Raven: You are a tool, Fabian! Bwa-hah-ha-hah!
Grados: Your enthusiasm for the programme is admirable... But I'm still canceling it.
Doctor: I'm going out for a while, I may be some time.
Brunt: How long is 'some time'?
Doctor: Well, if I'm not back in five minutes...
Doctor: Then it'll be longer than five minutes.
Doctor: Eric would have been proud.
Matthew: Who's Eric?
Doctor: Eric Blair.
Matthew: Eric Blair?
Doctor: Someone from Earth.
Matthew: What's Earth?
Doctor: Earth's a planet.
Matthew: What's a planet?
- this goes on for a while.
Dialogue Triumphs -
Raven: As soon as the Doctor arrives, chaos, uncertainty and rebellion spread like a virus.
Raven: ...no, I'm lying. No, I've got nothing to back that up. Bwa-ha-ha-ha-ha-ha-ha-ha-hah-ha!!
Raven: This is the decaying of the age of Excelsior! The ethically challenged, the differently moralled... They are no longer weak, scrabbling in the dark, but a strong, proud, fierce people! They are... THE MUPPETS! Bwa-ha-ha-ha-ha-ha-ha-hah-ha-ha-ha-hah!
Doctor: Scientific Advisor, eh? Never trust them.
Sellis: I thought that YOU were a Scientific Advisor, Doctor?
Doctor: Your point being?
Doctor: Madness and genius are qualities which are often confused...
Raven: Yeah... You keep telling yourself that, Doctor. Now, go and gibber in the corner, there's a good boy.
Raven: Bwa-hah-ha-ha-ha-hah! HAH!
UnQuotable Quote -
Raven: Doctor? Doctor?!? Bwa-ha-ha-ha-ha-ha-ha-ha-ha-hah! HA-HA-HA-HAH!
Viewer Quotes -
"Who the hell is Eric Blair?"
- Adrian Mole (1984)
"Tony Head trades in his measured, thoughtful performance from for Standard Megalomaniac #17, A short plank of wood could give a better performance than Yee Jee Tso, who's clearly reading his lines fone-et-ik-all-ee and Sylvester McCoy seems to be stuck on "hysterical outrage" for his every line of dialogue. This will really leave a bad taste in your mouth about the entire Excelsior series, like vomit-flavored manure. But the Muppets look like sex on a stick, so that's all right, then."
- Nigel Verkoff (2003)
"This is a Bad Finish production. Damn it, I'm SO witty!"
- Purile Pun Magazine (2003)
"Grim, and commendably not afraid to deliver a downbeat ending. It's like The Final Cut. Only with more muppets."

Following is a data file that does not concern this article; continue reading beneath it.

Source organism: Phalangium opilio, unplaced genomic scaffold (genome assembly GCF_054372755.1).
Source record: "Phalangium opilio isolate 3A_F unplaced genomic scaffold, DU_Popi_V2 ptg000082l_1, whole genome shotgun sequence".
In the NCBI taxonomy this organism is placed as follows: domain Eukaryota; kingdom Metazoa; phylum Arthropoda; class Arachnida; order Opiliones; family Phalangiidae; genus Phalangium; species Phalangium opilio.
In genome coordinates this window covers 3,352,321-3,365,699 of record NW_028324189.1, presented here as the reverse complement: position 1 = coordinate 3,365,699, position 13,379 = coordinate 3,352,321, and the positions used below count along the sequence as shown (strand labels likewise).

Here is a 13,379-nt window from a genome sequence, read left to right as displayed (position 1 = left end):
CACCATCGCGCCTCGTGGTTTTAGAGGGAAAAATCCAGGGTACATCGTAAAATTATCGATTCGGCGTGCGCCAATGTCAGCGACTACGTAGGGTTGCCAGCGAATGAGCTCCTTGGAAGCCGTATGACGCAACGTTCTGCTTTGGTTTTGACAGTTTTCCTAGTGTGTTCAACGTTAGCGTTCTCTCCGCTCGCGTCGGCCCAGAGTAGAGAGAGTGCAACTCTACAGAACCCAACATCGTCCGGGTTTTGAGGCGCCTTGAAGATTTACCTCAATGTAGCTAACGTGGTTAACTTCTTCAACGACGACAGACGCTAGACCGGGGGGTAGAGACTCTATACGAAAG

- Dave Restal (2002)
"I admit it... I only got this for Anthony Stewart Head. His face, his eyes, his enchanting voice. I'm a discerning buyer, and the fact I got this and a recording of him reading a telephone directory is a matter of quality rather than 'individual taste', whatever that may mean. Yes, ASH rescues a drama in which very little happens. Apart from the TARDIS redesigning itself. And the apocalypse. And the Doctor deciding to visit the Bastard. But, apart from that sod all happened. If only we could now have ASH versus the Eighth Doctor!!"
- Anthony Stewart Head's agent (2001)
"Sylvester McCoy is the seventh Doctor."
- A stater of the freaking obvious (2006)
"What a ham actor. Bwa-ha-ha-ha-ha-ha-hah-ah-ha-ha! HAH-ha-hah-haaa!"
- Anthony Ainley (2000)
Psychotic Nostalgia -
"Eric Blair? ERIC BLOODY BLAIR!?! My God, that's the name I found tattooed on my inner thigh after that last spin on the Necromocon! Coincidence? I think not. OH MY GOD! The nuclear missiles are coming! BOOM!!!"
Sylvester McCoy Speaks!
"Acting is a lot like tennis. You bat the ball, and your co-stars bounce it back. And you can get a stitch trying not to bump into the monsters. And the referee is a demented sociopath with delusions of grandeur and your opponent is ready to annihilate western civilization for fifteen love. And someone's nicked my racket. Acting's a lot like tennis - it goes back and forth and I still have no idea who's winning or why I should care. Yes, I had absolutely no idea what was happening in this story. Neither was the Doctor, I think, which is why we decided to visit the Bastard at the end. A touch of normality after that awkward business with the begonias."